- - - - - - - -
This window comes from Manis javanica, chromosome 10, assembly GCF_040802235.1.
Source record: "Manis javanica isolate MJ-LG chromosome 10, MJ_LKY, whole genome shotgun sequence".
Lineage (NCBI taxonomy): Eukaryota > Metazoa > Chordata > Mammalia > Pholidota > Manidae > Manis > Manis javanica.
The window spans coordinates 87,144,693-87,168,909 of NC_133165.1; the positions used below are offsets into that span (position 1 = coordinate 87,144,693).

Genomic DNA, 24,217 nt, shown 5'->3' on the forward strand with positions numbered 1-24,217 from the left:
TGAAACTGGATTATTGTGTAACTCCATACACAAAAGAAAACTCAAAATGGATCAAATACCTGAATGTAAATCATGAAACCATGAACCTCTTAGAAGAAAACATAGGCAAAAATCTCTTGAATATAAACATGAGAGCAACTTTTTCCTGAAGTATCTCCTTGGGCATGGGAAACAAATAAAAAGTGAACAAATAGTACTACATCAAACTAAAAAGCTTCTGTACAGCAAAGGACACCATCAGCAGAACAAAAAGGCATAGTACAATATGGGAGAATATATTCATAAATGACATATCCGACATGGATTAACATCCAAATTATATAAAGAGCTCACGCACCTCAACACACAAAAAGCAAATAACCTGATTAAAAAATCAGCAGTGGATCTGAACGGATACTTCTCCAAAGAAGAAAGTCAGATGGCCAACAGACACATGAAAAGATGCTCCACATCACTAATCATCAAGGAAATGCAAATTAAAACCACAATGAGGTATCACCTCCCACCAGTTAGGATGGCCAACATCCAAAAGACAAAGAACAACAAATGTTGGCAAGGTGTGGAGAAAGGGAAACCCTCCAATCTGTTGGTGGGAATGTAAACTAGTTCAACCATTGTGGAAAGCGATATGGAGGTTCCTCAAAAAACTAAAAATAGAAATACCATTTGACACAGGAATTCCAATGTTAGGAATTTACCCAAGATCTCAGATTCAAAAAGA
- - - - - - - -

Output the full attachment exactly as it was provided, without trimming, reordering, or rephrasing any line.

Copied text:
This window comes from Manis javanica, chromosome 10, assembly GCF_040802235.1.
Source record: "Manis javanica isolate MJ-LG chromosome 10, MJ_LKY, whole genome shotgun sequence".
Lineage (NCBI taxonomy): Eukaryota > Metazoa > Chordata > Mammalia > Pholidota > Manidae > Manis > Manis javanica.
The window spans coordinates 87,144,693-87,168,909 of NC_133165.1; the positions used below are offsets into that span (position 1 = coordinate 87,144,693).

Genomic DNA, 24,217 nt, shown 5'->3' on the forward strand with positions numbered 1-24,217 from the left:
TGAAACTGGATTATTGTGTAACTCCATACACAAAAGAAAACTCAAAATGGATCAAATACCTGAATGTAAATCATGAAACCATGAACCTCTTAGAAGAAAACATAGGCAAAAATCTCTTGAATATAAACATGAGAGCAACTTTTTCCTGAAGTATCTCCTTGGGCATGGGAAACAAATAAAAAGTGAACAAATAGTACTACATCAAACTAAAAAGCTTCTGTACAGCAAAGGACACCATCAGCAGAACAAAAAGGCATAGTACAATATGGGAGAATATATTCATAAATGACATATCCGACATGGATTAACATCCAAATTATATAAAGAGCTCACGCACCTCAACACACAAAAAGCAAATAACCTGATTAAAAAATCAGCAGTGGATCTGAACGGATACTTCTCCAAAGAAGAAAGTCAGATGGCCAACAGACACATGAAAAGATGCTCCACATCACTAATCATCAAGGAAATGCAAATTAAAACCACAATGAGGTATCACCTCCCACCAGTTAGGATGGCCAACATCCAAAAGACAAAGAACAACAAATGTTGGCAAGGTGTGGAGAAAGGGAAACCCTCCAATCTGTTGGTGGGAATGTAAACTAGTTCAACCATTGTGGAAAGCGATATGGAGGTTCCTCAAAAAACTAAAAATAGAAATACCATTTGACACAGGAATTCCAATGTTAGGAATTTACCCAAGATCTCAGATTCAAAAAGA